Singapore teenage blogger Amos Yee with his mother Mary Toh Ai Buay and father Alphonsus Yee, outside the state court in Singapore on July 6, 2015. Photo: AFP

Teenage Singaporean blogger Amos Yee granted asylum in U.S.

The 18-year-old is immediately eligible for release, after being held in a detention facility in Chicago since December 16

Singaporean teenage blogger Amos Yee has been granted asylum in the United States, his lawyer said Saturday.

The 18-year-old has been held in a detention facility in Chicago since December 16, after border control officers stopped him from entering the country upon finding out about his plans to seek asylum.

“On March 24, 2017, the Honorable Immigration Judge Samuel B. Cole granted Amos Yee’s asylum application,” Sandra Grossman, Yee’s pro-bono lawyer in the US, said in a statement.

“Judge Cole concluded that the Singapore government persecuted Yee on account of his political opinion, and that Yee is deserving of asylum as a matter of discretion.”

Yee, who has been in US immigration detention for more than 90 days, is now immediately eligible for release.

“He was very pleased with the outcome and pleasantly surprised. He will hopefully be released on Monday,” Grossman told This Week in Asia.

Scholarism and the student unions of the University of Hong Kong and Lingnan University stage a petition outside the Singaporean consulate in Admiralty to call for Amos Yee's immediate release. in June 2015. Photo: Nora Tam

Yee served two separate jail terms in Singapore for offences related to his commentary.

He served 53 days of jail time in 2015 and three weeks in 2016 for denigrating religion and insulting the country’s late founding father Lee Kuan Yew.

The teenager blogger earlier said he was seeking asylum in the US because it seemed the punishment was aimed at curbing his dissenting views on the long-ruling People’s Action Party.

Those claims have been rebuffed by government officials who say Yee was convicted for breaking the law.

“I think this is a major embarrassment for the government, that all along claimed Amos’ persecution was not political,” Kenneth Jeyaretnam, an opposition politician who gave testimony supporting Yee’s asylum, said.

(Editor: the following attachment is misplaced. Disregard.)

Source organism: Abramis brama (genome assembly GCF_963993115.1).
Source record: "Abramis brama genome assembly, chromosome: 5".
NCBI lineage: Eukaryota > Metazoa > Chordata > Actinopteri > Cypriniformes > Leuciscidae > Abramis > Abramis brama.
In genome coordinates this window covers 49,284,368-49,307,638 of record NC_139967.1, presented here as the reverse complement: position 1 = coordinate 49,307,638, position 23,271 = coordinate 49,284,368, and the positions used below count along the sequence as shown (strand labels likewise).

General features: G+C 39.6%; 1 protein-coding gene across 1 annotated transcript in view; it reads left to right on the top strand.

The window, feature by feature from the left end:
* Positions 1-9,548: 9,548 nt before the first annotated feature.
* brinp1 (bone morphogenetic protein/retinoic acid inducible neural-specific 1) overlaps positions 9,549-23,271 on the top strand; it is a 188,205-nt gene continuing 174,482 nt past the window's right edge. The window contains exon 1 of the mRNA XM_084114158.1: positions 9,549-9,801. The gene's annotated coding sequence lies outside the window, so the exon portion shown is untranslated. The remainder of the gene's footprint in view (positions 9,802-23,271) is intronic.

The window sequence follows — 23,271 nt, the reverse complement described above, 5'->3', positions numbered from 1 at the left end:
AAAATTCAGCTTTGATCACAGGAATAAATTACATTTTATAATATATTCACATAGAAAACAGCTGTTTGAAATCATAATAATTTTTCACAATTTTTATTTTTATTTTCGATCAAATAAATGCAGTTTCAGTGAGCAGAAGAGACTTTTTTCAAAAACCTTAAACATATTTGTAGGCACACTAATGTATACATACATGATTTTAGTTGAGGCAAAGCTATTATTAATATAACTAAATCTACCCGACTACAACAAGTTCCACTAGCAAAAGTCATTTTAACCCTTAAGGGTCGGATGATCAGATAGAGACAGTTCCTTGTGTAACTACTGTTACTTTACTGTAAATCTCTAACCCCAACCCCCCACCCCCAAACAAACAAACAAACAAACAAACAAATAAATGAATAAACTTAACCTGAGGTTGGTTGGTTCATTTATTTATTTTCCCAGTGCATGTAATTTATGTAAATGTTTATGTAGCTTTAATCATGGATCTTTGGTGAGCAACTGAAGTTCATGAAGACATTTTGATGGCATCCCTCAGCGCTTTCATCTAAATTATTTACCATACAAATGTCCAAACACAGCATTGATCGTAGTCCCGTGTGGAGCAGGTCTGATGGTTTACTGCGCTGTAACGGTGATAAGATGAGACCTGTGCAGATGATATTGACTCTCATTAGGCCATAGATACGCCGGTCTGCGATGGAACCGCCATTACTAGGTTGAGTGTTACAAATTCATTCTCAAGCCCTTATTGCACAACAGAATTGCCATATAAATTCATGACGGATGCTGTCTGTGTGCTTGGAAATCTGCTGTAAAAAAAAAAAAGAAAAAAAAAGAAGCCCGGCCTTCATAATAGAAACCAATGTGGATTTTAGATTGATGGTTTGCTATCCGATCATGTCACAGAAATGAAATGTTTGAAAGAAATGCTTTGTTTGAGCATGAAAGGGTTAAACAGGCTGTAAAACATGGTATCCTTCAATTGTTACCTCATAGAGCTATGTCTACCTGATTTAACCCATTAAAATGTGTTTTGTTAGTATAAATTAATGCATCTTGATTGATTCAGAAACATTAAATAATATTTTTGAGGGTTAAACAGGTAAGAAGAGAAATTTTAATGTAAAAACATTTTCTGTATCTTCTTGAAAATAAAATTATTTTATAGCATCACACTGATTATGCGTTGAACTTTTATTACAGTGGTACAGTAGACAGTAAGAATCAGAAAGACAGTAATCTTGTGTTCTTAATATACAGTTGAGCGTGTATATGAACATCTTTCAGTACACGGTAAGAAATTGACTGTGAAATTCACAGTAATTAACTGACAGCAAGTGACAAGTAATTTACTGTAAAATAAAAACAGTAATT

Jeyaretnam said the decision “may create waves in Singapore. It may show Singaporeans that there’s nothing to be afraid about. The Singapore government is a paper tiger. We don’t have to swallow the brainwashing that is constantly put out”.

Phil Robertson, campaign group Human Rights Watch’s deputy Asia director, lauded the US judge’s asylum decision: “There was never any doubt that Amos Yee is the quintessential political dissident, escaping from the sort of a pressure cooker environment that city-state Singapore excels in devising for dissidents who challenge its prerogatives.

“It’s clear the Singapore government saw Amos Yee as the proverbial nail sticking up that had to be hammered down.”

Singapore’s Ministry of Home Affairs issued a statement on Saturday in which it quoted Yee’s remarks against Muslims and Christians and noted Yee had pleaded guilty to charges against him.

“Yee had engaged in hate speech against Christians and Muslims,” the ministry said. “The US adopts a different standard, and allows such hate speech under the rubric of freedom of speech.

“It is the prerogative of the US to take in such people who engage in hate speech. There are many more such people, around the world, who deliberately engage in hate speech, and who may be prosecuted. Some of them will no doubt take note of the US approach, and consider applying for asylum in the US.”

The US Department of Homeland Security had opposed Yee’s asylum application, saying the Singapore government had legitimately prosecuted Yee.

The PAP has long defended imposing certain restrictions on the freedom of speech in the Southeast Asian city state, measures it says are necessary in a multi-ethnic and multi-religious society.

In the statement, Yee’s lawyer lauded the move by the US judge.

“The right to free speech is sacred, even when such speech is considered offensive. The decision timely underscores the vital need for an independent judiciary in a functioning democracy,” she said.

“It further affirms our country’s leadership in defending the basic human right of all people to freely express themselves.”

Additional reporting by Associated Press, Agence France-Presse, Reuters

This article appeared in the South China Morning Post print edition as: US judge grants asylum to Singaporean teen blogger